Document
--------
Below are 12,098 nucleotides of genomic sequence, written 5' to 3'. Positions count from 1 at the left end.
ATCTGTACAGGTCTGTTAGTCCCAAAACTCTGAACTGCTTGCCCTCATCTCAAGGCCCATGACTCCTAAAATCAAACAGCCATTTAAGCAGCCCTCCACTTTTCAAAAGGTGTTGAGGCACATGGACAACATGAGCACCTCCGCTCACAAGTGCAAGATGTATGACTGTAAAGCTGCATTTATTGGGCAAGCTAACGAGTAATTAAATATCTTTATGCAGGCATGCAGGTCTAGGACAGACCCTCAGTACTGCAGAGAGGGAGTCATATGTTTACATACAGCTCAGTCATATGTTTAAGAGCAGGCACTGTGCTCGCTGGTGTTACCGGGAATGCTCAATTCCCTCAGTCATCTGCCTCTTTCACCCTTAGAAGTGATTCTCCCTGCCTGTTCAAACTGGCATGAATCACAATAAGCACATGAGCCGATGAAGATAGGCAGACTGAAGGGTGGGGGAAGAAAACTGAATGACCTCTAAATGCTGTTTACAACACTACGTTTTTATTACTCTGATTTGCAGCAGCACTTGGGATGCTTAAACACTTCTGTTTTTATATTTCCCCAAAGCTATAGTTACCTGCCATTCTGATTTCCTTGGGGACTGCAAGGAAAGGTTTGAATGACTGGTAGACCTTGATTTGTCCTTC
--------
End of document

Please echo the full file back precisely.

Below are 12,098 nucleotides of genomic sequence, written 5' to 3'. Positions count from 1 at the left end.
ATCTGTACAGGTCTGTTAGTCCCAAAACTCTGAACTGCTTGCCCTCATCTCAAGGCCCATGACTCCTAAAATCAAACAGCCATTTAAGCAGCCCTCCACTTTTCAAAAGGTGTTGAGGCACATGGACAACATGAGCACCTCCGCTCACAAGTGCAAGATGTATGACTGTAAAGCTGCATTTATTGGGCAAGCTAACGAGTAATTAAATATCTTTATGCAGGCATGCAGGTCTAGGACAGACCCTCAGTACTGCAGAGAGGGAGTCATATGTTTACATACAGCTCAGTCATATGTTTAAGAGCAGGCACTGTGCTCGCTGGTGTTACCGGGAATGCTCAATTCCCTCAGTCATCTGCCTCTTTCACCCTTAGAAGTGATTCTCCCTGCCTGTTCAAACTGGCATGAATCACAATAAGCACATGAGCCGATGAAGATAGGCAGACTGAAGGGTGGGGGAAGAAAACTGAATGACCTCTAAATGCTGTTTACAACACTACGTTTTTATTACTCTGATTTGCAGCAGCACTTGGGATGCTTAAACACTTCTGTTTTTATATTTCCCCAAAGCTATAGTTACCTGCCATTCTGATTTCCTTGGGGACTGCAAGGAAAGGTTTGAATGACTGGTAGACCTTGATTTGTCCTTC